Engine: 3.5L EcoBoost
Type: 60-degree V-6
Displacement: 213 ci
Block: deep-skirt, die-cast aluminum with six-bolt main caps
Head gasket: multi-layer steel
Bore and stroke: 3.641x3.413 inches
Compression ratio: 10.0:1
Crankshaft: forged steel crankshaft
Connecting rods: powdered metal
Pistons: cast aluminum with coated skirts
Cylinder heads: cast aluminum
Intake manifold: cast aluminum
Throttle body: 65mm drive-by-wire
Valvetrain: DOHC, 24 valves, variable intake timing
Valve diameter: 1.456/1.220 inches
Ignition: coil-on-plug
Fuel delivery: Ford/Bosch gasoline direct-injection
Exhaust: stamped-steel manifolds
Power adder: twin Garrett GT15 turbochargers with air-to-air intercooler
Boost pressure: 12 psi maximum
Horsepower: 365 at 5,500 rpm (Taurus SHO)
Torque: 350 lb-ft maintained between 1,500 and 5,250 rpm
Max engine speed: 6,200 rpm
Fuel requirement: 87 octane minimum, 91-plus recommended
Oil capacity: 6 quarts
EPA fuel economy: 17/25 mpg (city/hwy)

Our Take
While the traditionalist in us sees high-tech, small-displacement engines as a complicated method of achieving underwhelming horsepower figures, the more progressive side in us embraces any form of technology used to maximize performance, regardless of an engine's displacement. Engineers tend to do their best work in the face of insurmountable odds, and nowhere is this more evident than in Formula 1 racing. Most Americans aren't too interested in watching oversized go-karts racing on the other side of the world, but F1 engines are arguably the pinnacle of small-displacement engineering. During the early '90s, F1 regulations banned all forms of forced induction and limited displacement to 3.5L. Nonetheless, thanks to the advent of pneumatic valvesprings that enabled engine speeds up to 16,000 rpm, these naturally aspirated V-10s and V-12s produced in excess of 800 hp. By 1995, the sanctioning body reduced displacement to 3.0L, but with rpm approaching to the 20,000 mark, these V-10s eclipsed 900 hp. Displacement was reduced once again to 2.4L in 2008, in addition to a limit in max rpm of 18,000, but these tiny V-8 engines are already approaching 800 hp. This is despite the fact that F1 engines must now last an average of two full races, where in the past teams used separate qualifying and race engines each weekend. Furthermore, new for the 2009 season is an optional hybrid assist motor. These Kinetic Energy Recovery Systems, or KERS, use a generator attached to the car's transmission to charge up a battery. When the driver hits a button, the transmission-mounted generator converts the battery's electrical energy back into mechanical energy to boost engine output by 80 hp for up to 6.5 seconds per lap. It's like an electric nitrous system that recharges by itself.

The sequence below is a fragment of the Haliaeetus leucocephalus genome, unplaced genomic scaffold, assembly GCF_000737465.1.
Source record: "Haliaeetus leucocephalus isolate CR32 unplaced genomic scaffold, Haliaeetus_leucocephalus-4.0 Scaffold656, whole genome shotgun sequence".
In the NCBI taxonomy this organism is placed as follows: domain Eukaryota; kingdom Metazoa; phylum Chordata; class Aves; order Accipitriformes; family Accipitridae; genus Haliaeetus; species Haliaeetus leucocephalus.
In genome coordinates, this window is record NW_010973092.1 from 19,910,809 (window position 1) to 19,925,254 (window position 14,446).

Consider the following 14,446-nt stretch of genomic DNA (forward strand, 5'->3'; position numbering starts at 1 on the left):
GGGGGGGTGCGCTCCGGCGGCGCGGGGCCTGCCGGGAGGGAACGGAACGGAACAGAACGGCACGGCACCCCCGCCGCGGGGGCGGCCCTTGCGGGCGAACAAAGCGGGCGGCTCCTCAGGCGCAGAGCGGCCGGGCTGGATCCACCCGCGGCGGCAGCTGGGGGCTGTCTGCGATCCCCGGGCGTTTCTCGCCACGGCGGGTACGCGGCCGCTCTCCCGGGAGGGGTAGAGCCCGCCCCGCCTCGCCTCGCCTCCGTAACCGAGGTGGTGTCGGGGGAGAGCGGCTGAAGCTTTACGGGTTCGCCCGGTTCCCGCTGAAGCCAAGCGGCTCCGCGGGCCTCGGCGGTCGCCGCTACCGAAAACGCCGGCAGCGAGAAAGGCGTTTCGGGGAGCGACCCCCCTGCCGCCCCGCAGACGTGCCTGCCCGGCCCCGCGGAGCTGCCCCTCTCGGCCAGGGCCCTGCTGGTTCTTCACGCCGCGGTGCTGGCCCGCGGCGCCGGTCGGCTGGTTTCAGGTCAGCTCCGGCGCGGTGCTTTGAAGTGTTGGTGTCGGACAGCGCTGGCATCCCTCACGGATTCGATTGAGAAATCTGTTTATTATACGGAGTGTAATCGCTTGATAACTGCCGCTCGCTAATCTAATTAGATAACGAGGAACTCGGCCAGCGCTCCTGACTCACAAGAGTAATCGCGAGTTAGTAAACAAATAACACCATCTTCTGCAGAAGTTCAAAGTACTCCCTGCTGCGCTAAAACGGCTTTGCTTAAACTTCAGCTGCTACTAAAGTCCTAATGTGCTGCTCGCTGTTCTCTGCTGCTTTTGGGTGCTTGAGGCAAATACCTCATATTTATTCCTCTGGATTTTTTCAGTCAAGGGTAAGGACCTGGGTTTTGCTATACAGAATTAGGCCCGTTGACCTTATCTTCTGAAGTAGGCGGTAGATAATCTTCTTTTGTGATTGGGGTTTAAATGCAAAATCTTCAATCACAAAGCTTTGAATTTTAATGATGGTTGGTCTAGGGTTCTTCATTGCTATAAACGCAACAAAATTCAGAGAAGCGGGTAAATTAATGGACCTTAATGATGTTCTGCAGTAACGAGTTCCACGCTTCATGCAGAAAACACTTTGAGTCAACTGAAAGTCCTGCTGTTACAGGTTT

Regardless of the V-8's future in production cars, it will always exist in some form or another. There are plenty of cores still sitting around in salvage yards-waiting to be rebuilt-and everything from old-school Hemis, to small-block Chevys, to big-block Fords can be built entirely from aftermarket parts. Despite the assault on our hobby waged by overzealous greenies, performance cars aren't going anywhere. If enough consumers demand performance in addition to excellent fuel mileage, engineers will find a way to deliver it, whether it's in the form of four-, six-, or eight-cylinder engines. -Stephen Kim